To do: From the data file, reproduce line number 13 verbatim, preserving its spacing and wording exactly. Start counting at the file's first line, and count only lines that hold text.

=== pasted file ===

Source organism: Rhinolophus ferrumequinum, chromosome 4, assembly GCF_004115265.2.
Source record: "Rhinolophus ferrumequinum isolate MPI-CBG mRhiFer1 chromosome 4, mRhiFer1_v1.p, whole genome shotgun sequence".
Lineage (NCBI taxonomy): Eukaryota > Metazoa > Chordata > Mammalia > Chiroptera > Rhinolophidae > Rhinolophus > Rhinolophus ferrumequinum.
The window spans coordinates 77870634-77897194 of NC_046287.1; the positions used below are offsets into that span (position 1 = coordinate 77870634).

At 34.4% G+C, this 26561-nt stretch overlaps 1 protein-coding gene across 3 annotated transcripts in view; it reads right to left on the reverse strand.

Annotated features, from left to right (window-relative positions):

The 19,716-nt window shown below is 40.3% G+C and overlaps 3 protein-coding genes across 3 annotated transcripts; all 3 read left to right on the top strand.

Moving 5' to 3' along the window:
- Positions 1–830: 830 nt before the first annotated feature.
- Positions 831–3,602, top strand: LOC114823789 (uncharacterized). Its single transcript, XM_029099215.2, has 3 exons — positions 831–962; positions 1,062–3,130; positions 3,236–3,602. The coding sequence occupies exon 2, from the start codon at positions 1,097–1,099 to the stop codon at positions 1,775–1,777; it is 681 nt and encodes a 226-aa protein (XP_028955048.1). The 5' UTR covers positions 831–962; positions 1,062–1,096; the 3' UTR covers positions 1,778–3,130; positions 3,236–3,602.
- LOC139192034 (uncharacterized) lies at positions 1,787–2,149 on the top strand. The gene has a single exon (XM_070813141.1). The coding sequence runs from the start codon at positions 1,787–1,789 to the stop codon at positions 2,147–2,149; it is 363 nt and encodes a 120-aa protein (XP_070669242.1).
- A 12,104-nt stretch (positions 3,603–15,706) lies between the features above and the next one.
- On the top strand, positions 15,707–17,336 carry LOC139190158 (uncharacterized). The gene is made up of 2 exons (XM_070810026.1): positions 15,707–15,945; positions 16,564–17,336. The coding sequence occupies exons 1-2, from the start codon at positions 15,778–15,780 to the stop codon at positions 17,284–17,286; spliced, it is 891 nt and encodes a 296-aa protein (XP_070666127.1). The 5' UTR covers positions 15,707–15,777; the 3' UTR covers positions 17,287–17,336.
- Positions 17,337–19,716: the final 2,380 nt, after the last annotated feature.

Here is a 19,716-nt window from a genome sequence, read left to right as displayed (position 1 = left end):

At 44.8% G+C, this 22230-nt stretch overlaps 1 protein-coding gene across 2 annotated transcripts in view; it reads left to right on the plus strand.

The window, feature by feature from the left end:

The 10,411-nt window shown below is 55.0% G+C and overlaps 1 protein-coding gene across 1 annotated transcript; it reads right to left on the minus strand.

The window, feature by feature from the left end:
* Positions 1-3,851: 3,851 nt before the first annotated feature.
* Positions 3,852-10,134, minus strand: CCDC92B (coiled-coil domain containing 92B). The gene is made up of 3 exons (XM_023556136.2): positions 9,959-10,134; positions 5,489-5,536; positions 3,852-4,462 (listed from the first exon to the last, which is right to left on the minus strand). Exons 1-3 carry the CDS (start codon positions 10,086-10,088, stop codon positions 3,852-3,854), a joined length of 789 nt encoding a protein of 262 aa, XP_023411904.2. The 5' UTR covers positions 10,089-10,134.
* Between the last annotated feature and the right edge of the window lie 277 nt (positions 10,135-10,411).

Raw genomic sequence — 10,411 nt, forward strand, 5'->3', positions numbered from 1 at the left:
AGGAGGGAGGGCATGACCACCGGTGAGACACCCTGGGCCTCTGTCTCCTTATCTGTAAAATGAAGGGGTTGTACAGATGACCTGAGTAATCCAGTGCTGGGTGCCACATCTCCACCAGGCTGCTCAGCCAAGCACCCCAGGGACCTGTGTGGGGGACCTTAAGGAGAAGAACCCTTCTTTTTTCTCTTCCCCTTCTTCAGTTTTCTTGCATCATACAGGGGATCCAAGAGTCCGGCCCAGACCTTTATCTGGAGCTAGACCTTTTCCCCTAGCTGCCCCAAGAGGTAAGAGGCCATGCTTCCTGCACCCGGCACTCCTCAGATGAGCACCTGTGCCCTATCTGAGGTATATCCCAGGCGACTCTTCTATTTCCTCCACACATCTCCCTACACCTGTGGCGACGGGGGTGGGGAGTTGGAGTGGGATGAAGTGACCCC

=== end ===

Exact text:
- On the top strand, positions 15,707–17,336 carry LOC139190158 (uncharacterized). The gene is made up of 2 exons (XM_070810026.1): positions 15,707–15,945; positions 16,564–17,336. The coding sequence occupies exons 1-2, from the start codon at positions 15,778–15,780 to the stop codon at positions 17,284–17,286; spliced, it is 891 nt and encodes a 296-aa protein (XP_070666127.1). The 5' UTR covers positions 15,707–15,777; the 3' UTR covers positions 17,287–17,336.